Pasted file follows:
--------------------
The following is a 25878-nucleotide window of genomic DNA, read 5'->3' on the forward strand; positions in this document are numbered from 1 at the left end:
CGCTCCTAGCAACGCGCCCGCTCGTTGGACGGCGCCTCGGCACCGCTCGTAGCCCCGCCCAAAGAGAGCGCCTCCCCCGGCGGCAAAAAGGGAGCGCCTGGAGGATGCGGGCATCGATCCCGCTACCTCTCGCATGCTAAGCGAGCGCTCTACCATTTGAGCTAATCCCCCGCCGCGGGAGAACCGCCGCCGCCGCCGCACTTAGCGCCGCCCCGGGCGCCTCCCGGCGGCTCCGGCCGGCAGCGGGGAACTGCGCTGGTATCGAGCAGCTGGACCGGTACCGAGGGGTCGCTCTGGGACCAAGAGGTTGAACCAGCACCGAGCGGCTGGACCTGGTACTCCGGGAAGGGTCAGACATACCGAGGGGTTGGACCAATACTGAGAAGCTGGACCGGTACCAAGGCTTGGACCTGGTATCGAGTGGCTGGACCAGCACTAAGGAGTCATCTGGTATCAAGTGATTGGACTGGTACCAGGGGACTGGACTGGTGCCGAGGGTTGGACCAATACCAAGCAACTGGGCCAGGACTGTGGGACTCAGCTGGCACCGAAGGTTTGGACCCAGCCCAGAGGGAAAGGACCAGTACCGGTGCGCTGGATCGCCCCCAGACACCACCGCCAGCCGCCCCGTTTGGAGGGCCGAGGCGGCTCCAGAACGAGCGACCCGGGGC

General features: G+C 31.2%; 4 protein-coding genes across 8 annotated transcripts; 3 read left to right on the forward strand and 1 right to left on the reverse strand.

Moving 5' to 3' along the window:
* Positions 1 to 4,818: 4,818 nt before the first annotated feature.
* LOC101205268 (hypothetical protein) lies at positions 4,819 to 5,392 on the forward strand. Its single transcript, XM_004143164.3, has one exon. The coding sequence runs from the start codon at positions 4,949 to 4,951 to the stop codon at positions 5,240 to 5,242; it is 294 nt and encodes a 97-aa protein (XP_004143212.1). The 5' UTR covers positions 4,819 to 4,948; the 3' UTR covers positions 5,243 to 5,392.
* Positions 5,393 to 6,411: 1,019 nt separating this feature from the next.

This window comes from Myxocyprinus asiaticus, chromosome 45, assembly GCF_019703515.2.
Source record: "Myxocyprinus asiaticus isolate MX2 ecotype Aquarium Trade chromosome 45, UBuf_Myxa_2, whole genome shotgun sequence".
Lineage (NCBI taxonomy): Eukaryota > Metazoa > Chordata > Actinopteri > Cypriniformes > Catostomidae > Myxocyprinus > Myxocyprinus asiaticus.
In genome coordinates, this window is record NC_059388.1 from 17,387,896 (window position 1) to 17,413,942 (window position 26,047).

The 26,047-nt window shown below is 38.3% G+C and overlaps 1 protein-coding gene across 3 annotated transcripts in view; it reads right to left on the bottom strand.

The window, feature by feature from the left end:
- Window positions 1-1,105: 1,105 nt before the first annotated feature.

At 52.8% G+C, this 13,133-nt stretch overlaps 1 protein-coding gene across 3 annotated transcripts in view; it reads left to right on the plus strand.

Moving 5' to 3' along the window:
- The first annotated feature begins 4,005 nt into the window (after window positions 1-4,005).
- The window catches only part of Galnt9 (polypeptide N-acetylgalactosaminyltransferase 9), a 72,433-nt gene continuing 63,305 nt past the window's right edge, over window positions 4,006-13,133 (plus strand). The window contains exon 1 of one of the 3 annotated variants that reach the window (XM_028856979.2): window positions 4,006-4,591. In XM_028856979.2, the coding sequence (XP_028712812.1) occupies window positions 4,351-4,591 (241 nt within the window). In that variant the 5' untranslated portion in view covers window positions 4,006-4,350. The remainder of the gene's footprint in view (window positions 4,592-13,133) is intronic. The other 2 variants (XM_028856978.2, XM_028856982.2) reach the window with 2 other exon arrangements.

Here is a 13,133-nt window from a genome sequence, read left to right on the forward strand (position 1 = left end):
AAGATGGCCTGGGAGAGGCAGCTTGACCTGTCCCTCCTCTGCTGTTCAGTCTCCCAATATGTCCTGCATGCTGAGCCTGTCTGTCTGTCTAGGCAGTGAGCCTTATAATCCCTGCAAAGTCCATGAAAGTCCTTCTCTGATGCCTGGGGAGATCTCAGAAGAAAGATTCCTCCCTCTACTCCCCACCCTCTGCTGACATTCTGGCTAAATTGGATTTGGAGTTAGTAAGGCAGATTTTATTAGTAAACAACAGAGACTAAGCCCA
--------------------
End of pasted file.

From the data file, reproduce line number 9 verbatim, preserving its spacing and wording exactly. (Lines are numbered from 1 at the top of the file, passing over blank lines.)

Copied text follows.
Source record: "Myxocyprinus asiaticus isolate MX2 ecotype Aquarium Trade chromosome 45, UBuf_Myxa_2, whole genome shotgun sequence".